Public urged to be vigilant against Covid vaccine and testing scams
- Credit: Denise Bradley
Members of the public have reported an increase in phishing text messages and emails this week after the government announced plans to deliver booster jabs to all eligible adults by the end of the year.
Health bosses have said they face the "most challenging days yet" as thousands book to get their Covid-19 booster jabs amid a rise in cases linked to the Omicron variant.
One scam that has been reported takes people to a fake version of the NHS website after claiming they could get a free Omicron PCR test.
Norfolk County Council is urging the public to remain vigilant against coronavirus scams and to report anything that appears suspicious.
Stephen Maunder, communities officer for Norfolk County Council’s Trading Standards, said: "Please be vigilant with texts and emails pretending to be the NHS.
"Scammers can make these messages appear genuine with convincing logos and branding but remember, the NHS will never ask for payment for Covid vaccines or testing.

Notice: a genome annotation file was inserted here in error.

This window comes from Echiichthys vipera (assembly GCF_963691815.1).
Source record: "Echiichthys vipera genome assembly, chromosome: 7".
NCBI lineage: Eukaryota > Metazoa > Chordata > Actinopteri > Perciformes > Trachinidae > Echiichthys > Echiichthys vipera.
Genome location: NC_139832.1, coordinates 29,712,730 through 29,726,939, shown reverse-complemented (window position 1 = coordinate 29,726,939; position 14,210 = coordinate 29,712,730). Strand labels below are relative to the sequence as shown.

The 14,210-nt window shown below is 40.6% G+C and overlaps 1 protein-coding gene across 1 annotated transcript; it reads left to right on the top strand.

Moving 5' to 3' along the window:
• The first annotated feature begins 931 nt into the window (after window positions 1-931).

"Vaccines and testing are completely free and the NHS will never ask for your bank details."
Phishing scams have appeared in a variety of forms over the past two years and often seem legitimate initially.
- 1 Meet the TikTok stylist helping people discover their body shapes
- 2 Meet the new team behind revamped village pub
- 3 7 Norfolk food and drink businesses expanding in 2022
- 4 Six fire crews tackle house blaze near Diss
- 5 Council leader arrested after suspected drink driving on Christmas Day
- 6 Fuel spillage and crash caused delays along A140
- 7 Fare dodgers and fraudsters pay £4m to Greater Anglia in 2021
- 8 Man who may pose risk to children could be in Norfolk or Suffolk
- 9 Meet the couple who won holidays by the sea for a year
- 10 Pressure waves of Hunga Tonga volcanic eruption felt across East Anglia
One person said they received a genuine looking text message but when clicking on the link, they were asked to provide personal details and told there was a £4.99 charge to process the forms.
Mr Maunder added: "A recent scam to watch out for is fake NHS free Omicron PCR testing requests. Anyone clicking on the link will be taken to a fake version of the NHS website which will attempt to gather personal and financial details.
“If you receive something ‘out of the blue’, do not click on any of the links, chances are it could be a scam."
Anyone who receives anything which looks suspicious is urged to forward it to the National Cyber Security Centre's Suspicious Email Reporting Service or report it via the Citizens Advice consumer helpline on 0808 223 1133.